Password protecting certain touch panel pages

John PaulJohn Paul Junior MemberPosts: 143
I have certain settings touch panel pages for which i want to give access control.

Now each panel comes with four passwords, how do i put a keypad to point to any one of them so that when i click on a button, the keypad pop ups and the password entered will be one of the four passwords. This way if the client wants to change the password in the future, he can change and the programming doesnt have to be modified.

Comments

  • ericmedleyericmedley Senior Member - 3709 Posts Posts: 4,155
    John Paul wrote: »
    I have certain settings touch panel pages for which i want to give access control.

    Now each panel comes with four passwords, how do i put a keypad to point to any one of them so that when i click on a button, the keypad pop ups and the password entered will be one of the four passwords. This way if the client wants to change the password in the future, he can change and the programming doesnt have to be modified.

    If you're doing your panel page/popup navigation from code, this is not a problem.

    Make your own keypad, check the password, send the command. Pretty simple.
  • John GonzalesJohn Gonzales Junior Member Posts: 609
    I agree with Eric, except I cheat and use the system keypad and compare the string response with my saved passwords. You can add a routine in there to allow the user to change passwords too.

    If you don't want to do the whole page navigation in code, you can do a manual/passive page flip on the TP to pop up your password page then have your code process the password and navigate to the destination page.

    In my experience though, password protections are a pain for the end user. 90% of the time they think they need it, then they end up asking me to just remove them.


    --John
  • ericmedleyericmedley Senior Member - 3709 Posts Posts: 4,155
    I agree with Eric, except I cheat and use the system keypad and compare the string response with my saved passwords. You can add a routine in there to allow the user to change passwords too.

    If you don't want to do the whole page navigation in code, you can do a manual/passive page flip on the TP to pop up your password page then have your code process the password and navigate to the destination page.

    In my experience though, password protections are a pain for the end user. 90% of the time they think they need it, then they end up asking me to just remove them.


    --John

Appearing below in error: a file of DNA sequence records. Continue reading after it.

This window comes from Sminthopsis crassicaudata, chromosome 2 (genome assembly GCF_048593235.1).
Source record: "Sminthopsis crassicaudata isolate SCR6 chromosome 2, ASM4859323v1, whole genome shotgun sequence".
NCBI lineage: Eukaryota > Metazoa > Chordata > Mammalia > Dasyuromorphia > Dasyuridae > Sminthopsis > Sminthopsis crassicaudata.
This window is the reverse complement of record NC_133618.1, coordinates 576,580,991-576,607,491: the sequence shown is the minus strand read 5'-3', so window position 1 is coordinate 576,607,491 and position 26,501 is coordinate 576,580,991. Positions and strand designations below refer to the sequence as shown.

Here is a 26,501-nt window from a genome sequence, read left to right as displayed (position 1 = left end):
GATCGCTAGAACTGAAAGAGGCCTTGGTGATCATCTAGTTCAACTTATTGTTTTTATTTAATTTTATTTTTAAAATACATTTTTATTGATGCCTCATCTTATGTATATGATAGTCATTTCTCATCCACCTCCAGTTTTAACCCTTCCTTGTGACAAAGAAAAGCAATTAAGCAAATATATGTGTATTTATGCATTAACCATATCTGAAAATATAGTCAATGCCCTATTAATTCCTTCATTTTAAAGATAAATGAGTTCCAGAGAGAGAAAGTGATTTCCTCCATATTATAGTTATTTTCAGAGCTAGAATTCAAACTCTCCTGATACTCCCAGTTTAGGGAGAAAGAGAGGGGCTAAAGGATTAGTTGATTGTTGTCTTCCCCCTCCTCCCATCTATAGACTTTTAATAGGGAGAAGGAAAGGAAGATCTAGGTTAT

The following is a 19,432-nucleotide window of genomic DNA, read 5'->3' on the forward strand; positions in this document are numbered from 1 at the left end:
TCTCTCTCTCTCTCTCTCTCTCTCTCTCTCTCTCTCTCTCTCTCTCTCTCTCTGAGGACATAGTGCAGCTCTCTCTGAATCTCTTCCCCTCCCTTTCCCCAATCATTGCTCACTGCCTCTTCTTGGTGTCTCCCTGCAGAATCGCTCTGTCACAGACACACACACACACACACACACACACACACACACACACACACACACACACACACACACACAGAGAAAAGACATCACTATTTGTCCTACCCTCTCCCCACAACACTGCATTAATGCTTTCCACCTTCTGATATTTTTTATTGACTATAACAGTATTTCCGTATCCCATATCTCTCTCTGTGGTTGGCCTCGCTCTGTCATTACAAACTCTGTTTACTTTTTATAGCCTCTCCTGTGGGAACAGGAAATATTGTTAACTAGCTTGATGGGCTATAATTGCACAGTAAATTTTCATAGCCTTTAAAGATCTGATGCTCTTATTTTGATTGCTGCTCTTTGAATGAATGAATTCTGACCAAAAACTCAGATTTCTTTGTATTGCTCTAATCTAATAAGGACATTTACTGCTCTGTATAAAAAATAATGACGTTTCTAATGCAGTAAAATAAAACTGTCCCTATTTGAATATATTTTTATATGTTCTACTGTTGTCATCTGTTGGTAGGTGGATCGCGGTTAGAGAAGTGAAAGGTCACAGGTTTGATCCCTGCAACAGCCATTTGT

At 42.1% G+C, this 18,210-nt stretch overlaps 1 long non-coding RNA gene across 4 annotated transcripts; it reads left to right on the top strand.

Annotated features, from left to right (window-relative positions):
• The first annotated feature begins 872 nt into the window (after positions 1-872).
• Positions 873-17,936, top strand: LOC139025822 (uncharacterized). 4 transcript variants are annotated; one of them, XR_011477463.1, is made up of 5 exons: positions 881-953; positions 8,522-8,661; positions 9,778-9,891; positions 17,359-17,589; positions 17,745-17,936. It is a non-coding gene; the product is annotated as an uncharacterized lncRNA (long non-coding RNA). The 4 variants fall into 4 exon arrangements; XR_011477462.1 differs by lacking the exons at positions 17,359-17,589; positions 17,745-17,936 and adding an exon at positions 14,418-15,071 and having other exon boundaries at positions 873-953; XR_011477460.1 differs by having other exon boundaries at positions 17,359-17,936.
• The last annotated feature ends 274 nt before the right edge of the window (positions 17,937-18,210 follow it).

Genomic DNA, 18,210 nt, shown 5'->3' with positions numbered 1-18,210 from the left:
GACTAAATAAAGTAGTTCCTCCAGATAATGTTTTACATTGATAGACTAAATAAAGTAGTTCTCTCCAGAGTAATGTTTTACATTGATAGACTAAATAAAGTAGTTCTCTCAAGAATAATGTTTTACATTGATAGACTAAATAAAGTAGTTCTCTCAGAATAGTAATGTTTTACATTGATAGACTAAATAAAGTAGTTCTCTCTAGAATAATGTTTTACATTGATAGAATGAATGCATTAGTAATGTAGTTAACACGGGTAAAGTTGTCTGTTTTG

I can also attest to the password being a pain in the 'p'*** for the client. I have yet to have a client ask for one and later ask for it to be removed. It's happened every time. This is a drag if you try to come up with some trick password schema and actually spend the time figuring it out.
  • John PaulJohn Paul Junior Member Posts: 143
    Saved password?

    Thanks Guys for giving me the tips but i am thinking i dont want to use my saved passwords but each panel has its own four passwords which can be changed right? So the client has option to change password and i just ve to call the system keypad and then just check if the passwords are matching.Any idea on implementing this feature
  • DHawthorneDHawthorne Junior Member Posts: 4,584
    There are send_commands to change the panel passwords ... you should be able to find them in PI. I'd look it up, but I'm in the middle of migrating to a new computer, and haven't got NS up and running yet (Web Update really takes a long time to update everything in one shot :) ).
  • ericmedleyericmedley Senior Member - 3709 Posts Posts: 4,155
    Here's a basic idea. (presented very basically...)
    You can do this a lot slicker, but we'll keep it easy to illustrate the point.

    
    DEFINE_DEVICE
    
    dv_Pass_TP_01  = 10001:01:0
    dv_Pass_TP_02  = 10002:01:0
    dv_Pass_TP_03  = 10003:01:0
    dv_Pass_TP_04  = 10004:01:0
    
    DEFINE_VARIABLE
    
    persistent User_Passwords[4][4][10] // 4 TPs  X 4 Passwords X 10 chars each password
    volatile integer User_Pass_Flag[4] // a user is trying to enter a password. X 4 TPs
    volatile integer User_Pass_TP_ID[4] // a user is trying to enter a password. X 4 TPs
    volatile dev Pass_TPs[]=
    {
    dv_Pass_TP_01
    ,dv_Pass_TP_02
    ,dv_Pass_TP_03
    ,dv_Pass_TP_04
    }
    
    

    So, let's say we setup buttons 101,102,103,104 to be the "call up the keypad so a user can enter one of their passwords" on the access page. When they hit one of those buttons we call up the keypad and set the flag for which touch panel they're at. I'lll use a button stack but I'd normally use an array.
    
    BUTTON_EVENT[Pass_TPs,101] // enter protected page 1
    BUTTON_EVENT[Pass_TPs,102] // enter protected page 2
    BUTTON_EVENT[Pass_TPs,103] // enter protected page 3
    BUTTON_EVENT[Pass_TPs,104] // enter protected page 4
    {
    push:
      {
      stack_var integer tp_id
      tp_id=get_last(Pass_TPs)
      // command to call up keypad or keyboard
      User_Pass_Flag[tp_id]=1
      User_Pass_TP_ID[tp_id]=button.input.channel-100 // which page they want
      }
    }
    
    

    Okay, so now we know what they're trying to do. Once they hit done on the keypad we get the password from their entry.
    
    DATA_EVENT[Pass_TPs]
    {
    STRING:
      {
      stack_var integer tp_id
      stack_var pass_buff[15]
      stack_var junk[1]
      tp_id=get_last(Pass_TPs)
      if(find_string(data.text,'KEYP-',1) and User_Pass_Flag[tp_id]=1) // here comes a password
        {
        pass_buff=data.text
        junk=remove_string(pass_buff,'KEYP-',1)
        if(pass_buff==User_Passwords[tp_id][User_Pass_TP_ID[tp_id]])
          {
          // send the command to let them in
          }
        else
          {
          // no page flip for YOU!  Let them know that they have failed.
          }
        // Then do more 'IF' statements for password 2,3,4  (here again, I'd do it another way, but you get the gist of it.)
        User_Pass_Flag[tp_id]=0  // reset the flag
        }
      }
    }
    
    
    ]


    This crude example allows for 4 passwords per touch panel and each touch panel has it's own set of passwords. You can create another page/popup for the user to enter in thier passwords.

    that's one way to do it.
  • John PaulJohn Paul Junior Member Posts: 143
    Passwords

    Ppl,

    I dont want to store a bunch of passwords in the code, .i want to check if the password fed is the same as the one in the protected settings of the panel